A phylogenetic comparison with archaeal rhodopsins placed proteorhodopsin on an independent long branch, with moderate statistical support for an affiliation with sensory rhodopsins (16) (Fig. 1B). The finding of archaeal-like rhodopsins in organisms as diverse as marine proteobacteria and eukarya (6) suggests a potential role for lateral gene transfer in their dissemination. Available genome sequence data are insufficient to identify the evolutionary origins of the proteorhodopsin genes. The environments from which the archaeal and bacterial rhodopsins originate are, however, strikingly different. Proteorhodopsin is of marine origin, whereas the archaeal rhodopsins of extreme halophiles experience salinity 4 to 10 times greater than that in the sea (14).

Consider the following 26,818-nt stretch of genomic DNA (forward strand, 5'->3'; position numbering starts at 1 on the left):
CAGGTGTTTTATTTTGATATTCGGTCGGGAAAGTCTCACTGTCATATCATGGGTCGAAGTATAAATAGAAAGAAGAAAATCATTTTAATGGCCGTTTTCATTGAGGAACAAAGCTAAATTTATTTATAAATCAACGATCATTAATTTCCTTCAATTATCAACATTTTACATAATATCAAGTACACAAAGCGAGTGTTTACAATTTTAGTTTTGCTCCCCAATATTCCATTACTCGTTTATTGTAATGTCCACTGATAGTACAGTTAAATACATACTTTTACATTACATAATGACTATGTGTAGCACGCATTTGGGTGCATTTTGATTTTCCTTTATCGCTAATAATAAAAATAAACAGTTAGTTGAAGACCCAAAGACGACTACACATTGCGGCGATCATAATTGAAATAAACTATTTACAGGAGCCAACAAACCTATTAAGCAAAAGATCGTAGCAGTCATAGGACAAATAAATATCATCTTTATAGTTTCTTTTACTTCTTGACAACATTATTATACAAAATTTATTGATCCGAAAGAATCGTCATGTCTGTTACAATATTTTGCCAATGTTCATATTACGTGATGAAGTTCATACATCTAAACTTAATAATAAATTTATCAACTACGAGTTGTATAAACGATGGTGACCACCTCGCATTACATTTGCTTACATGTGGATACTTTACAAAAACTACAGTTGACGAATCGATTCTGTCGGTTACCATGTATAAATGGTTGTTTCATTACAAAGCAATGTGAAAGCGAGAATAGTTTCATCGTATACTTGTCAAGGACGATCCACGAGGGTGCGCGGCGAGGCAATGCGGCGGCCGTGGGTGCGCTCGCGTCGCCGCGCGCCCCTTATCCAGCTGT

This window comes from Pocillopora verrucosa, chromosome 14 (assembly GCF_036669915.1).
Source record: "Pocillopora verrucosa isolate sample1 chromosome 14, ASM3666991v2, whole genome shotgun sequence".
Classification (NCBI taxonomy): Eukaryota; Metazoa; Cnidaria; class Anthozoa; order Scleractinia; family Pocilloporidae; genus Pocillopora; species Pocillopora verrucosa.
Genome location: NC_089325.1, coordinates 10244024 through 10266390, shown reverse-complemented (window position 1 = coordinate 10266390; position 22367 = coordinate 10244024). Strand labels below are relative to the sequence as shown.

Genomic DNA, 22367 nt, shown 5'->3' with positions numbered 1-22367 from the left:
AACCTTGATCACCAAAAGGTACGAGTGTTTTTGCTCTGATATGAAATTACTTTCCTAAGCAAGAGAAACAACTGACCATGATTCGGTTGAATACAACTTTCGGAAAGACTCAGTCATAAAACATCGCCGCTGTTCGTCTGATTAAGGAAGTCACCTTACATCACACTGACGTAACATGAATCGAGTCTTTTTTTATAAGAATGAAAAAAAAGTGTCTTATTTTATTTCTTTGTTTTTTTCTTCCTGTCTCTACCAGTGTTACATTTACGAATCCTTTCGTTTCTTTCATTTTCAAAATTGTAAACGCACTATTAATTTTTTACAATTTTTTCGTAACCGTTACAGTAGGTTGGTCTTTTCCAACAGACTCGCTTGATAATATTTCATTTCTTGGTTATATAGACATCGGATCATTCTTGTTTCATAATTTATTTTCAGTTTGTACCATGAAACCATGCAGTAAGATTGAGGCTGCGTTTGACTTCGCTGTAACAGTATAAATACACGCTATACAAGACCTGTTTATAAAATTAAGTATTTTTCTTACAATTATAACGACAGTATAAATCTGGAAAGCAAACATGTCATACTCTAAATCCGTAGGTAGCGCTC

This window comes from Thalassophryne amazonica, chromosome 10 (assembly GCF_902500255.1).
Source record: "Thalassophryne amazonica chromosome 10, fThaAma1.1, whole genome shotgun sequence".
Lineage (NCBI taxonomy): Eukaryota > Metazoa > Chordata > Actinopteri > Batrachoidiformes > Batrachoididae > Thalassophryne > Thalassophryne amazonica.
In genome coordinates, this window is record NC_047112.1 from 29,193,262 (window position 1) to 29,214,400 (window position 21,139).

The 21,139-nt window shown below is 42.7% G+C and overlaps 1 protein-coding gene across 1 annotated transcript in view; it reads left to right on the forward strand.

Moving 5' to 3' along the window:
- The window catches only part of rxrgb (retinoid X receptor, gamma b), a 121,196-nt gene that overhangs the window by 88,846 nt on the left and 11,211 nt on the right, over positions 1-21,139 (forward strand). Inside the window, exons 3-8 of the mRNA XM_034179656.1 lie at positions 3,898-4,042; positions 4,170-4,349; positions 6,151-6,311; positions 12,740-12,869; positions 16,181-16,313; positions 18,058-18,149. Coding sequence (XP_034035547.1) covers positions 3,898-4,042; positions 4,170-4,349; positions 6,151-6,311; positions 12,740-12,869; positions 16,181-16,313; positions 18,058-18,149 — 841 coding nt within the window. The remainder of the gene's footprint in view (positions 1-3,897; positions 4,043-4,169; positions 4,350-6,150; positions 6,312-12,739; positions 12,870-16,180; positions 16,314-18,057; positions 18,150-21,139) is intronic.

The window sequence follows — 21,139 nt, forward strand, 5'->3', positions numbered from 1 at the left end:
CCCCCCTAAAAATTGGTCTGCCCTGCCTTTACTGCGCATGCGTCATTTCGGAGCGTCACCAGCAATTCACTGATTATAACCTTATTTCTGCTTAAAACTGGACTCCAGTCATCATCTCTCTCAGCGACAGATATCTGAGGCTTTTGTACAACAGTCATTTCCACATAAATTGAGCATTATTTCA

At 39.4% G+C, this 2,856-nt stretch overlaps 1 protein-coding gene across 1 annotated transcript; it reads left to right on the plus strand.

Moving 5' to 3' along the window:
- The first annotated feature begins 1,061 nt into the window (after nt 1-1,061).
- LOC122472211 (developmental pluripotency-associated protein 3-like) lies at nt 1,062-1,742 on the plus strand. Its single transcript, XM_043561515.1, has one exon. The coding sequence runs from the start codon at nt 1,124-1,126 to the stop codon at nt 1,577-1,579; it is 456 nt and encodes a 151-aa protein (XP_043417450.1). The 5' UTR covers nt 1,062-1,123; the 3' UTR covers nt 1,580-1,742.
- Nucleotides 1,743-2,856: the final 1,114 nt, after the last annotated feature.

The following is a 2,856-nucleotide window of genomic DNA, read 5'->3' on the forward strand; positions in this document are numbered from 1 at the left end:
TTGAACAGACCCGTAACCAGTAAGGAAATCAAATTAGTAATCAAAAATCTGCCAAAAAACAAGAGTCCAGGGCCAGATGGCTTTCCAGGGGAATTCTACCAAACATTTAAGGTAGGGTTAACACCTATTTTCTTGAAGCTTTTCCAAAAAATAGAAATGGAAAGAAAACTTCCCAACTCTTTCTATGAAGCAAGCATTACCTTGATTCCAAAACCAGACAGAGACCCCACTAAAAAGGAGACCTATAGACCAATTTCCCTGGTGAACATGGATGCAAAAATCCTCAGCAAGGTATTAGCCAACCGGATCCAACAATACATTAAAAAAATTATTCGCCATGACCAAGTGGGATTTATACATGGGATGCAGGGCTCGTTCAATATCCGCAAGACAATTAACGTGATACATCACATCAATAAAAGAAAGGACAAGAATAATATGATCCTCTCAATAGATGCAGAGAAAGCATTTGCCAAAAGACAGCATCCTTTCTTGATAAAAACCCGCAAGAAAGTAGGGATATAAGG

Functional analysis. To determine whether proteorhodopsin binds retinal, we expressed the protein in Escherichia coli(17). After 3 hours of induction in the presence of retinal, cells expressing the protein acquired a reddish pigmentation (Fig. 3A). When retinal was added to the membranes of cells expressing the proteorhodopsin apoprotein, an absorbance peak at 520 nm was observed after 10 min of incubation (Fig. 3B). On further incubation, the peak at 520 nm increased and had a ∼100-nm half-bandwidth. The 520-nm pigment was generated only in membranes containing proteorhodopsin apoprotein, and only in the presence of retinal, and its ∼100-nm half-bandwidth is typical of retinylidene protein absorption spectra found in other rhodopsins. The red-shifted λmax of retinal (λmax = 370 nm in the free state) is indicative of a protonated Schiff base linkage of the retinal, presumably to the lysine residue in helix G (18).